As they were going before the Justice, Hemp appeared inclinable to make a full Discovery, which Bird perceiving, says he, with a great Oath, have ye a Mind to hang us both.
William Hill , a Watchman; deposed. There was a House in Princes-Street, in Wood-Street, Spittle-Fields; that I had for a long Time suspected to be a Harbour of Rogues. And on Tuesday the 23d of November, about 1 in the Morning, as I was going by this House, I heard a great Noise of Quarrelling. I went and inform'd the Parish Watch and Constable, and they came back with me; when a Woman squawl'd out, and swore in a vile Manner; Ye Son of a Bitch, you know ye I can hang ye when I will; - How often have I saved ye from the Gallows and be d -'d to ye. - you have well enough ye Day, how you came to me for shelter, when you had murder'd the Man upon Tower-Hill. - Hush! Hush! says somebody else, but she repeated the Words, and swore it was nothing but what was true. Then we broke in, and carry'd them to the Watch-House.
The Prisoner Hemp call'd several to his Reputation, and two to prove that he was in another Place at the Time the Robbery was committed, but they contradicted themselves, and one another. Both Guilty . Death .
Hannah Colston , and Hannah Humphries , of Hampstead ; were indicted for breaking the House of Isaac Radford , and stealing a Hat, 2 Shirts, a Smock, and other Things . June 3 . They were a 2d Time indicted for stealing a Suit of Cloths, value 40 s. and a Pair of Sheets, value 10 s. in the House of Joseph Cook , on the 27th of September . It appeared that Colston, upon her Confession, stole the Goods out of Radford's House, among which was a Suit of Headcloths, which she sold to Mrs. Cook, and afterwards stole them from her again, with several other Goods. Hamphries was acquitted of both Indictments; and Colston found guilty on the First, and to the Value of 10 d. on the Second .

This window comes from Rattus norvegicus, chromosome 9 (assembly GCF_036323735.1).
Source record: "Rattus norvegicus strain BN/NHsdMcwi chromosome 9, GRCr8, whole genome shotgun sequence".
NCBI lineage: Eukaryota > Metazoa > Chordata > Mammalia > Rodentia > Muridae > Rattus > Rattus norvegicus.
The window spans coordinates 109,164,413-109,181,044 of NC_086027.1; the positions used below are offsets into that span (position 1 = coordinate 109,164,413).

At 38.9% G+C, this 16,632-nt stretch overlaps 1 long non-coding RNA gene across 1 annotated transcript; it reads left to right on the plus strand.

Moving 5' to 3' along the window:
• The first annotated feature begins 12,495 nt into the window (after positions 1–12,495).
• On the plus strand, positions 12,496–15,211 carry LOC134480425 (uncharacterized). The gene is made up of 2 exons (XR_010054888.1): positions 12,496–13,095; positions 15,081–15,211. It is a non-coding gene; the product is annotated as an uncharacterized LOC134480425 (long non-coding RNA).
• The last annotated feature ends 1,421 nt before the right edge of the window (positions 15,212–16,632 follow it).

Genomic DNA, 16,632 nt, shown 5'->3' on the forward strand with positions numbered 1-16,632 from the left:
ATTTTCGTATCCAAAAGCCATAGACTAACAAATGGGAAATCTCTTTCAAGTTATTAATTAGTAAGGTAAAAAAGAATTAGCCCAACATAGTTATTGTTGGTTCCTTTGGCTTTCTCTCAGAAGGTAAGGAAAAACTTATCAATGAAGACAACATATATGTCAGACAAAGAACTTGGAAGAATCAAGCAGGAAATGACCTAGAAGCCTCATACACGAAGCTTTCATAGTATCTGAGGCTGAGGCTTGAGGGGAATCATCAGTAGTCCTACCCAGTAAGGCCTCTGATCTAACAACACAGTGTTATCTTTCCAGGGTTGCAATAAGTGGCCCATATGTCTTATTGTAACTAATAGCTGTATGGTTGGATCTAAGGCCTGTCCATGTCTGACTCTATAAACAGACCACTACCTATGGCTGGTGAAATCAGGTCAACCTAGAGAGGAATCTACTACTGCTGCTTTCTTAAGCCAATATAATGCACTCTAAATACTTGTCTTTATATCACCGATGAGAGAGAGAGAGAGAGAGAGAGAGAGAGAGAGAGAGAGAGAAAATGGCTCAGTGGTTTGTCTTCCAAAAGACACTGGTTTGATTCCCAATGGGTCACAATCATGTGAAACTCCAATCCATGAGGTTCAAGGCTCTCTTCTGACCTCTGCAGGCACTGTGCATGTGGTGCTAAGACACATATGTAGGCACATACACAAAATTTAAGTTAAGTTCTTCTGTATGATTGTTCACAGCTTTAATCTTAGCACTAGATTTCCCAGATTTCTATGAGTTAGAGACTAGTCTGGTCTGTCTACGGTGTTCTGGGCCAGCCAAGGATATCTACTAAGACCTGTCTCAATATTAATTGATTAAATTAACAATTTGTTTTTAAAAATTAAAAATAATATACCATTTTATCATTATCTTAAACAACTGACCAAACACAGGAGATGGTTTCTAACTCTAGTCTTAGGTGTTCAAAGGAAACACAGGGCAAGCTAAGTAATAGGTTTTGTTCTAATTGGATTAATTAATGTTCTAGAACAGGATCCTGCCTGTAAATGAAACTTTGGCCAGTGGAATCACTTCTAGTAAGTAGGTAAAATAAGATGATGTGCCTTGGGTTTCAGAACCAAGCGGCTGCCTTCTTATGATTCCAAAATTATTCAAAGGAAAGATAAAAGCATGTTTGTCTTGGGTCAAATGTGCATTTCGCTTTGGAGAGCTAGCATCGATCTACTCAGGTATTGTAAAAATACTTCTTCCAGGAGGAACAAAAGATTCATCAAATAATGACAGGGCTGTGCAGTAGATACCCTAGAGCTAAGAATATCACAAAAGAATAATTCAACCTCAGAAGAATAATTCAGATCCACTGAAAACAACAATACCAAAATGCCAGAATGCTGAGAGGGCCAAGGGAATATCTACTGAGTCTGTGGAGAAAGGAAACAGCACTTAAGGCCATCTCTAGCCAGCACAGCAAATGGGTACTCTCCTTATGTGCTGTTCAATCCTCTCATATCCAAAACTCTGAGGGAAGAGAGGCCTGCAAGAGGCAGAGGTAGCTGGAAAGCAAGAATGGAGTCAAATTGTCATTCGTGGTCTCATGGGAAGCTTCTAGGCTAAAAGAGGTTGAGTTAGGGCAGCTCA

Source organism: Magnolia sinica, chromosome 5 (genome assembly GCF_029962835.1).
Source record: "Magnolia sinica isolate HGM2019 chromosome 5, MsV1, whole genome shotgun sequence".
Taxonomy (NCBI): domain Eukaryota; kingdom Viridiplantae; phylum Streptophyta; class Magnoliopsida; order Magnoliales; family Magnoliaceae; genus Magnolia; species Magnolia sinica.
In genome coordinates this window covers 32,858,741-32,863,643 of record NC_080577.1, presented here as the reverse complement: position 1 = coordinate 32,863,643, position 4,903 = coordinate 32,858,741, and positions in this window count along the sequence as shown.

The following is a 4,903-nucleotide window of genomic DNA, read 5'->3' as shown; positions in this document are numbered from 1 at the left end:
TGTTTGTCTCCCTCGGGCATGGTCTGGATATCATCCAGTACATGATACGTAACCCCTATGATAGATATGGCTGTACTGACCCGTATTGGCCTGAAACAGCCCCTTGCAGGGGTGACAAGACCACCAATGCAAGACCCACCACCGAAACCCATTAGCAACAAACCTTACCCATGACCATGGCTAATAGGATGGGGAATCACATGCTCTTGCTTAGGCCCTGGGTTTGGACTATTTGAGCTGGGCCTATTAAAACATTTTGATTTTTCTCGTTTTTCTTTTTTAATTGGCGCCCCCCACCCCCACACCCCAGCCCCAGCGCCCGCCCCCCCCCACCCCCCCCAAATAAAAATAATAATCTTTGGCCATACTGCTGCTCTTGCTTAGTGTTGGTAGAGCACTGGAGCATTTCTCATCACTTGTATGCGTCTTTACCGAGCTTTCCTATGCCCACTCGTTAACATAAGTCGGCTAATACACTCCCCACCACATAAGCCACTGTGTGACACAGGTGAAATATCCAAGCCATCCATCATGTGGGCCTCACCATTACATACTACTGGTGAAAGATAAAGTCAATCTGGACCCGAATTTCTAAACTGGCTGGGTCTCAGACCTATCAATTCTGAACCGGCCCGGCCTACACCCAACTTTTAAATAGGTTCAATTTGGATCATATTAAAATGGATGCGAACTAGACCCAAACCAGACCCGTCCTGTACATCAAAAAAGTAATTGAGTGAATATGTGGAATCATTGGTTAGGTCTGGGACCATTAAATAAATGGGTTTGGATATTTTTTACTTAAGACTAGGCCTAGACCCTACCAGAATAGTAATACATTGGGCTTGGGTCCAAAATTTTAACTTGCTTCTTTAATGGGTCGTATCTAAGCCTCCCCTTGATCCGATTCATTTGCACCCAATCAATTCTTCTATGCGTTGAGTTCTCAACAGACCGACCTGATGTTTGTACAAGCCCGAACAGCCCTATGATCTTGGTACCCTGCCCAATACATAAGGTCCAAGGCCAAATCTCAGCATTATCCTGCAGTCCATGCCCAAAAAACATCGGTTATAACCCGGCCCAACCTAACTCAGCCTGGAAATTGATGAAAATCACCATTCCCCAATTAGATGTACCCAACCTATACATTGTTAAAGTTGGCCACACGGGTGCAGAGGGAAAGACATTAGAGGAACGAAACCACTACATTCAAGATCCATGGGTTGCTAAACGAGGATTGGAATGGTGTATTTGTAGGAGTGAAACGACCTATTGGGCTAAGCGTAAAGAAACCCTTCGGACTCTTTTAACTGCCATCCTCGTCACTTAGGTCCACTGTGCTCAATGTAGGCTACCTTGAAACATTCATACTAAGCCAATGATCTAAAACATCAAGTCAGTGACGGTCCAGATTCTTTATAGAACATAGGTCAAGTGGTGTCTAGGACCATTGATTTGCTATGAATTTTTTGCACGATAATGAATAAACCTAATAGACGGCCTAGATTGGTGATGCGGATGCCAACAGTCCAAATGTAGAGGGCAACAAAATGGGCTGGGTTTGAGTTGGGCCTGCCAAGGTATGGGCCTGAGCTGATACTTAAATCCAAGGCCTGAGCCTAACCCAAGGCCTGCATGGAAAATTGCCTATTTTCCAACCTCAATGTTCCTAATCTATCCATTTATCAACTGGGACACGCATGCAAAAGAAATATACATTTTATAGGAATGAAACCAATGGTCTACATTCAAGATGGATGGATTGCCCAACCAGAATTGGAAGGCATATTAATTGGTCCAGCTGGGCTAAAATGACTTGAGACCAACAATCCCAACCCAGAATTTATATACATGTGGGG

John Oney alias Honey , and Samuel Exton alias John Slum ; were indicted for stealing 20 Hogs, value 27 l . the Goods of Edward Harwood , on the 20th of November . They were a 2d Time indicted for stealing 4 Sheep, value 4 l. the Goods of Phillip Freeman on the 9th of November . They were a 3d Time indicted for stealing 8 Hogs, value 8 l. the Goods of Edward Harwood , on the 30th of July . They were acquitted on the 1st and 3d Indictments , and found guilty of the 2d. Guilty 4 s. 10 d.
It appeared that Mr. Cox lost 2 Spoons, markt ICM, and that the Prisoner had sold to a Goldsmith 2 Spoons, with Mr Cox's Mark. The Prisoner said the Spoons were given him by his Grand-Mother Mary Curl (his Grand-Fathers Name being John) for a Proof of which, he call'd his Grand-Mother and her Maid, and several of her Neighbours, who all confirm'd his Assertion, and the Jury acquitted him.
William Pinn , was indicted for stealing 2 Bushels of Coals , the Goods of Thomas Stevens ; on the 26th of November . He was a 2d Time indicted for a Trespass, in breaking open the Ware-House of Ballard and Best , with an Intention to steal . Guilty both.
Barbara Hobbs depos'd. The Prisoner was drinking in my Kitchin, where the Spoon lay, and as soon as he was gone I miss it. Being brought back he desir'd to speak with me in private, and pull'd the Spoon out of his Pocket and gave it me; and several others depos'd that they saw him deliver the Spoon. In his Defence he said that he was drunk; that before he went out of the Kitchen, he felt somebody ruffling about his Pocket, and when they brought him back, he wonder'd to find the Spoon in his Pocket. Soloman de Costa , and Aaron Paris depos'd, that the Prisoner had some Intervals of something like Madness, that he was a Broker in Exchange-Alley, and that they believ'd him to be as honest a Man as any of that Profession. That Part relating to the Prisoners Lunacy was contradicted by others. Guilty .